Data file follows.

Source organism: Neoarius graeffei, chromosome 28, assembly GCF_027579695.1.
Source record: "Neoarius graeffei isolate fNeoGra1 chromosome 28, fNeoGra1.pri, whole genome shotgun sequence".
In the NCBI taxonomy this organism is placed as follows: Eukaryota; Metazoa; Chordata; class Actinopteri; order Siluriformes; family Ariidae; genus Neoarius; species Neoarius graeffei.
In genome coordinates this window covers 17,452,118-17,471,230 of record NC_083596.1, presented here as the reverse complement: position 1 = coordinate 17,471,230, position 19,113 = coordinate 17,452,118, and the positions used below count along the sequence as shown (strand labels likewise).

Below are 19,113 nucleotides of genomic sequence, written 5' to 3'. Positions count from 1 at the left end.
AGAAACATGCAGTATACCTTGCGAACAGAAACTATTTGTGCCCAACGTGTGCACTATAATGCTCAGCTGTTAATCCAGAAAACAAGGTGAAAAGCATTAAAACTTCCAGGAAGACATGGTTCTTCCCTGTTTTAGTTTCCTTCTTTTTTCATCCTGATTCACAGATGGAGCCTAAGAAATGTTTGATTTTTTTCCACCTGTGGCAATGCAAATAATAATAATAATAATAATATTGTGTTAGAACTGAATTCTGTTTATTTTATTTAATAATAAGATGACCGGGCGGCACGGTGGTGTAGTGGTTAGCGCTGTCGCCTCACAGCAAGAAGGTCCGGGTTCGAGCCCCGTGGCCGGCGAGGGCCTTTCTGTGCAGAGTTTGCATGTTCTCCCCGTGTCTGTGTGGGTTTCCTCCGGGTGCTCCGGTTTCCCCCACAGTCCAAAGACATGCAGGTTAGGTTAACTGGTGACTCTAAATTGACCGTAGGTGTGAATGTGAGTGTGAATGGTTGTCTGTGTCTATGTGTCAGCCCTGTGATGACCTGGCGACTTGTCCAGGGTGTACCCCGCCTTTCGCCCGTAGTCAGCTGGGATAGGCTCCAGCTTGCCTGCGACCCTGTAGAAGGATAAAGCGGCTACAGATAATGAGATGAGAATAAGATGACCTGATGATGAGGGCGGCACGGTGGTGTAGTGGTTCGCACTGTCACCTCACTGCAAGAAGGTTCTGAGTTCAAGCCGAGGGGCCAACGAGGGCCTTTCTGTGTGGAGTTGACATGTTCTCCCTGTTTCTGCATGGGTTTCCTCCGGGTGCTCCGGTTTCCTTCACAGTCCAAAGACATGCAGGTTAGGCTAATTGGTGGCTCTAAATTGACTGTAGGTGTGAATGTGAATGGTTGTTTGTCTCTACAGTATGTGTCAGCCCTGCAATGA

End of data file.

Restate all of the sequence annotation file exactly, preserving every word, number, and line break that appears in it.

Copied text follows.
Source organism: Neoarius graeffei, chromosome 28, assembly GCF_027579695.1.
Source record: "Neoarius graeffei isolate fNeoGra1 chromosome 28, fNeoGra1.pri, whole genome shotgun sequence".
In the NCBI taxonomy this organism is placed as follows: Eukaryota; Metazoa; Chordata; class Actinopteri; order Siluriformes; family Ariidae; genus Neoarius; species Neoarius graeffei.
In genome coordinates this window covers 17,452,118-17,471,230 of record NC_083596.1, presented here as the reverse complement: position 1 = coordinate 17,471,230, position 19,113 = coordinate 17,452,118, and the positions used below count along the sequence as shown (strand labels likewise).

Below are 19,113 nucleotides of genomic sequence, written 5' to 3'. Positions count from 1 at the left end.
AGAAACATGCAGTATACCTTGCGAACAGAAACTATTTGTGCCCAACGTGTGCACTATAATGCTCAGCTGTTAATCCAGAAAACAAGGTGAAAAGCATTAAAACTTCCAGGAAGACATGGTTCTTCCCTGTTTTAGTTTCCTTCTTTTTTCATCCTGATTCACAGATGGAGCCTAAGAAATGTTTGATTTTTTTCCACCTGTGGCAATGCAAATAATAATAATAATAATAATATTGTGTTAGAACTGAATTCTGTTTATTTTATTTAATAATAAGATGACCGGGCGGCACGGTGGTGTAGTGGTTAGCGCTGTCGCCTCACAGCAAGAAGGTCCGGGTTCGAGCCCCGTGGCCGGCGAGGGCCTTTCTGTGCAGAGTTTGCATGTTCTCCCCGTGTCTGTGTGGGTTTCCTCCGGGTGCTCCGGTTTCCCCCACAGTCCAAAGACATGCAGGTTAGGTTAACTGGTGACTCTAAATTGACCGTAGGTGTGAATGTGAGTGTGAATGGTTGTCTGTGTCTATGTGTCAGCCCTGTGATGACCTGGCGACTTGTCCAGGGTGTACCCCGCCTTTCGCCCGTAGTCAGCTGGGATAGGCTCCAGCTTGCCTGCGACCCTGTAGAAGGATAAAGCGGCTACAGATAATGAGATGAGAATAAGATGACCTGATGATGAGGGCGGCACGGTGGTGTAGTGGTTCGCACTGTCACCTCACTGCAAGAAGGTTCTGAGTTCAAGCCGAGGGGCCAACGAGGGCCTTTCTGTGTGGAGTTGACATGTTCTCCCTGTTTCTGCATGGGTTTCCTCCGGGTGCTCCGGTTTCCTTCACAGTCCAAAGACATGCAGGTTAGGCTAATTGGTGGCTCTAAATTGACTGTAGGTGTGAATGTGAATGGTTGTTTGTCTCTACAGTATGTGTCAGCCCTGCAATGA